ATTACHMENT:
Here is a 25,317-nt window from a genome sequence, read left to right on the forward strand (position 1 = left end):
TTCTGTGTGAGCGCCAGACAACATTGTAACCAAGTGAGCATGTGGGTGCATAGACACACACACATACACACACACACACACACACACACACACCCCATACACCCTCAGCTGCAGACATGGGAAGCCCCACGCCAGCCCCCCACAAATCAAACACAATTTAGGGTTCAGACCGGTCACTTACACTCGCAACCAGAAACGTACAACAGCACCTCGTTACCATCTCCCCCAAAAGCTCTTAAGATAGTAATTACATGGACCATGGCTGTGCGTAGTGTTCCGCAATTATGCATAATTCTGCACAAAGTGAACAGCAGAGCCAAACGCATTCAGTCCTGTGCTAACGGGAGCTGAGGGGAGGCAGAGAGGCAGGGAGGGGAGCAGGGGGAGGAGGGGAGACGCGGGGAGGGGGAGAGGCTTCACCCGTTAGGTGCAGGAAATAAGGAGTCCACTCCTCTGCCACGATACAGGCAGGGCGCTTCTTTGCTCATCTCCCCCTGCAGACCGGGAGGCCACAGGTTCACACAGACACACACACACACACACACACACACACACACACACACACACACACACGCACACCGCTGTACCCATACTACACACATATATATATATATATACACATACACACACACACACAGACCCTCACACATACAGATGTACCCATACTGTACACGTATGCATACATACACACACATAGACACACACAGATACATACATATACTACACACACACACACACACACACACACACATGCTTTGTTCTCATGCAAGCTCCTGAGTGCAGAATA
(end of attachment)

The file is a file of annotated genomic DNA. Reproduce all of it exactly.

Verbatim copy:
Here is a 25,317-nt window from a genome sequence, read left to right on the forward strand (position 1 = left end):
TTCTGTGTGAGCGCCAGACAACATTGTAACCAAGTGAGCATGTGGGTGCATAGACACACACACATACACACACACACACACACACACACACACCCCATACACCCTCAGCTGCAGACATGGGAAGCCCCACGCCAGCCCCCCACAAATCAAACACAATTTAGGGTTCAGACCGGTCACTTACACTCGCAACCAGAAACGTACAACAGCACCTCGTTACCATCTCCCCCAAAAGCTCTTAAGATAGTAATTACATGGACCATGGCTGTGCGTAGTGTTCCGCAATTATGCATAATTCTGCACAAAGTGAACAGCAGAGCCAAACGCATTCAGTCCTGTGCTAACGGGAGCTGAGGGGAGGCAGAGAGGCAGGGAGGGGAGCAGGGGGAGGAGGGGAGACGCGGGGAGGGGGAGAGGCTTCACCCGTTAGGTGCAGGAAATAAGGAGTCCACTCCTCTGCCACGATACAGGCAGGGCGCTTCTTTGCTCATCTCCCCCTGCAGACCGGGAGGCCACAGGTTCACACAGACACACACACACACACACACACACACACACACACACACACACACACACGCACACCGCTGTACCCATACTACACACATATATATATATATATACACATACACACACACACACAGACCCTCACACATACAGATGTACCCATACTGTACACGTATGCATACATACACACACATAGACACACACAGATACATACATATACTACACACACACACACACACACACACACACATGCTTTGTTCTCATGCAAGCTCCTGAGTGCAGAATA